The Persian Gulf increasingly resembles a boiling pot. Whereas Washington keeps plying the fire with fresh fuel.
You be the judge: the United States has opted for another attempt to push for peace in the region. Last week US Secretary of State Mike Pompeo declared that Washington and its allies were setting up a coalition to ensure freedom of navigation in the Persian Gulf and the Strait of Hormuz. The coalition will surely be led by the US. The White House has hardly taught anything from the bottom line of previous coalitions in Afghanistan and Iraq.
The US wants “change in behavior from the Iranian leadership,” while the coalition is part of “deterrent actions,” Pompeo said pointedly when announcing its formation. However, Donald Trump’s administration appears to try again to fight a fire with kerosene.
For Iran, the patrolling of the Strait of Hormuz by ‘aliens’ is poised to result in a complete blocking of its crude exports, against which the US has slapped severe sanctions. Tehran’s response to Washington’s ‘peaceful initiative’ was acute. The very next day, on July 24, Iranian President Hassan Rouhani emphasized at a weekly cabinet session that security in the Persian Gulf, Sea of Oman and Strait of Hormuz is paramount to Iran. For this reason, “it is Iran and the other littoral states, which are chiefly responsible for securing the Persian Gulf and the Strait of Hormuz, and the issue has nothing to do with others.” He also stressed that Iran would “decisively confront any attempt at destabilizing the strategic waters,” the executive head of the Islamic Republic of Iran was quoted as saying by the Press TV channel.
An even more hostile response was seen from Iranian Brigadier General Hossein Dehghan, former Defense Minister and currently chief advisor on defense affairs to the spiritual Supreme Leader of Iran, Ayatollah Ali Khamenei. He warned in an interview with the Qatar-based Al Jazeera TV: “Any change in the status of the Strait of Hormuz will open the door to a dangerous confrontation." “If Washington decides to go to war all American bases in the region will be targeted,” he threatened, noting simultaneously that any war against Iran would be regarded not only as a war against it, but against all its allies in the Middle East. That sounds like a real threat for Washington. Let us say in Iraq, where the number of American servicemen roughly stands at 7,000, there are quite a few Shiite military-political units loyal to Tehran, which in case of a conflict in the gulf will step in.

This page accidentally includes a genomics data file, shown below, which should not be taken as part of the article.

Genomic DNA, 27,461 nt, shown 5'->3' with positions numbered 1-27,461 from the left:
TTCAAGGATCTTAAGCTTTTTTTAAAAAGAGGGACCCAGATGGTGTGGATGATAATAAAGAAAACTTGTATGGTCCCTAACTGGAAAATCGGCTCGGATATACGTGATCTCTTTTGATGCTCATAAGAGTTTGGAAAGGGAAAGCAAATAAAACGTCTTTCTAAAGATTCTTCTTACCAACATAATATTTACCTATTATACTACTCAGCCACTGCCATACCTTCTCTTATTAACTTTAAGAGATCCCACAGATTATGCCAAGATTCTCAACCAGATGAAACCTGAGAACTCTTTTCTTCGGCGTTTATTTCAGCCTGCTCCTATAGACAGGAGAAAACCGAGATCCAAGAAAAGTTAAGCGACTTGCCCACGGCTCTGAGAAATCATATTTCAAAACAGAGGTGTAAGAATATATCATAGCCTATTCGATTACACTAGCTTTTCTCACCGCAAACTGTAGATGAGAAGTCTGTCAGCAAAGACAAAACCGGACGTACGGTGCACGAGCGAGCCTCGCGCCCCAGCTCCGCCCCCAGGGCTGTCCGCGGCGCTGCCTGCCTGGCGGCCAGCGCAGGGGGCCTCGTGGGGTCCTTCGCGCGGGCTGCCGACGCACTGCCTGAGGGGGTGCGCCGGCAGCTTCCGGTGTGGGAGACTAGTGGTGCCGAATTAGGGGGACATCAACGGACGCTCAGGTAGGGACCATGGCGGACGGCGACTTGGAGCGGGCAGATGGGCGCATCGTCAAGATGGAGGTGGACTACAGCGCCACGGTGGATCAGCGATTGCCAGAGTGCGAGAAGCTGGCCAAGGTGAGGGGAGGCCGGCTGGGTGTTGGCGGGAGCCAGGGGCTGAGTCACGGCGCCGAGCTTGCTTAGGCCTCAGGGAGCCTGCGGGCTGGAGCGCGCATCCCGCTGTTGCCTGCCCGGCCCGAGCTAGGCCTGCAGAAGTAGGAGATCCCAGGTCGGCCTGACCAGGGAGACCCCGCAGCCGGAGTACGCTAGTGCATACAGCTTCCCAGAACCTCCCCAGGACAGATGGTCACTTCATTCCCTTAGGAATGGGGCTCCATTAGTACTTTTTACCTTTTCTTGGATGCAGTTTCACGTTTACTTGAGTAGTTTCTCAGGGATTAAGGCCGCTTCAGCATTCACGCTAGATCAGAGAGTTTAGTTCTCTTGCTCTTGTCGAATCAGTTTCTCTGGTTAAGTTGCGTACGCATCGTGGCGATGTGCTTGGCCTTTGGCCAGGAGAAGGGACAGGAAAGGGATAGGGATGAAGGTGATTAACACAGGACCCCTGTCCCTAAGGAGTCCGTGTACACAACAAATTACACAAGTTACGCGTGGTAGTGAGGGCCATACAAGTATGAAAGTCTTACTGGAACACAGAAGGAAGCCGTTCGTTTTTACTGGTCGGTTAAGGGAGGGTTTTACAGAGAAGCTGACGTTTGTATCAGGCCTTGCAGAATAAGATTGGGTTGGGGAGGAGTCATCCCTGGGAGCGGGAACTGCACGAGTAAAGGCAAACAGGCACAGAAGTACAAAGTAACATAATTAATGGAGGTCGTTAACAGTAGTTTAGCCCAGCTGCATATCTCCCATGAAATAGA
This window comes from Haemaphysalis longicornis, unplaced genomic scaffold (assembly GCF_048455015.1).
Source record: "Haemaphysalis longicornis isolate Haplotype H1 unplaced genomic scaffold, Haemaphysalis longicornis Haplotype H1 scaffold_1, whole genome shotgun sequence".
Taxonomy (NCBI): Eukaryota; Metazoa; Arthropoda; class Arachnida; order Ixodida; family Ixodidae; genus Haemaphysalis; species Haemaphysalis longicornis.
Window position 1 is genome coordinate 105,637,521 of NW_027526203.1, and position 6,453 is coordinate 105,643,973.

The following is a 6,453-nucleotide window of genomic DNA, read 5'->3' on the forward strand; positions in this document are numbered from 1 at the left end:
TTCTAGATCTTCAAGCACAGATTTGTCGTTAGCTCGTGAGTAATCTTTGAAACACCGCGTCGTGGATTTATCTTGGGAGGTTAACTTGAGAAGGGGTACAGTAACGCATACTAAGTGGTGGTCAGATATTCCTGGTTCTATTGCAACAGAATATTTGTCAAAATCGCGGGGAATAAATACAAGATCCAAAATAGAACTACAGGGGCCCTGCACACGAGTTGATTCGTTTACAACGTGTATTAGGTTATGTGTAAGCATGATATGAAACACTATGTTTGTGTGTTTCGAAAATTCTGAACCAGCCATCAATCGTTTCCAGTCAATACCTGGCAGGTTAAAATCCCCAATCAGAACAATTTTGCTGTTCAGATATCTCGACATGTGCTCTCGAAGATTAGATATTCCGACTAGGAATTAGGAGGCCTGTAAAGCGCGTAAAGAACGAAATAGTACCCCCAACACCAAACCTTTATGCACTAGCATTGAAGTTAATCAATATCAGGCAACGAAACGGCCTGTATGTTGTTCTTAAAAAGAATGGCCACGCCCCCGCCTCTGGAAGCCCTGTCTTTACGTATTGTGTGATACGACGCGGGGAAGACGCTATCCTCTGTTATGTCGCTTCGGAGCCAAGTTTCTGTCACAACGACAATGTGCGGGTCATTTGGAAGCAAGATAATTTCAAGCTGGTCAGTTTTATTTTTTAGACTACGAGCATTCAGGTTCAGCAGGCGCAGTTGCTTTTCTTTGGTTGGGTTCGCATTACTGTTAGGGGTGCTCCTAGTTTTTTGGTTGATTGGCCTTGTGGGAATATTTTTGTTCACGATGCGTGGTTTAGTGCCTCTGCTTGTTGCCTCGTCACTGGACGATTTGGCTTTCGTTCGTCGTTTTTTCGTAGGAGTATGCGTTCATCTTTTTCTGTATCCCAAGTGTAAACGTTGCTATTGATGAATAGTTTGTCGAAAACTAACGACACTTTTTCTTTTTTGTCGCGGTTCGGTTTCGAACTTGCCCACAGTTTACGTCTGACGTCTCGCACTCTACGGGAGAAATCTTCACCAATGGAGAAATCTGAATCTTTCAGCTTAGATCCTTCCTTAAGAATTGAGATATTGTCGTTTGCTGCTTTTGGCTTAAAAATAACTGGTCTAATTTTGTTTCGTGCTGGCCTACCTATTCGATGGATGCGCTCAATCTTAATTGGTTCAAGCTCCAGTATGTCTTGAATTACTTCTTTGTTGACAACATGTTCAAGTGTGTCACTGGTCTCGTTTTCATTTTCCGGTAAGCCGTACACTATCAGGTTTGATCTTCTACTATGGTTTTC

Meanwhile, Tehran leaves doors open for peaceful talks with neighbors. Dehghan revealed Iran’s readiness to form a coalition with neighboring states for ensuring peace in the region. By the way, Iran has been urging all states of the Persian Gulf, a strategically important and concurrently troubled region, to enter into a collective nonaggression agreement for years, thus taking the first step towards creating a system of collective security of littoral countries.
However, all indications are that the United States takes absolutely no interest in a peaceful Persian Gulf. Fair enough, de-escalation of tension will gradually reduce the demand of littoral states for arms buildup. Which is a direct loss threat for US defense concerns. And (oh, the horror!) the question whether it is reasonable to keep American military bases in Saudi Arabia, the UAE, Bahrein, the US Navy's Fifth Fleet in the waters of the Persian Gulf and Strait of Hormuz and, consequently, a pretty hefty military contingent in the region in general, may come up. What about the ever present American interests thousands of kilometers away from the US' coast? They may be undermined!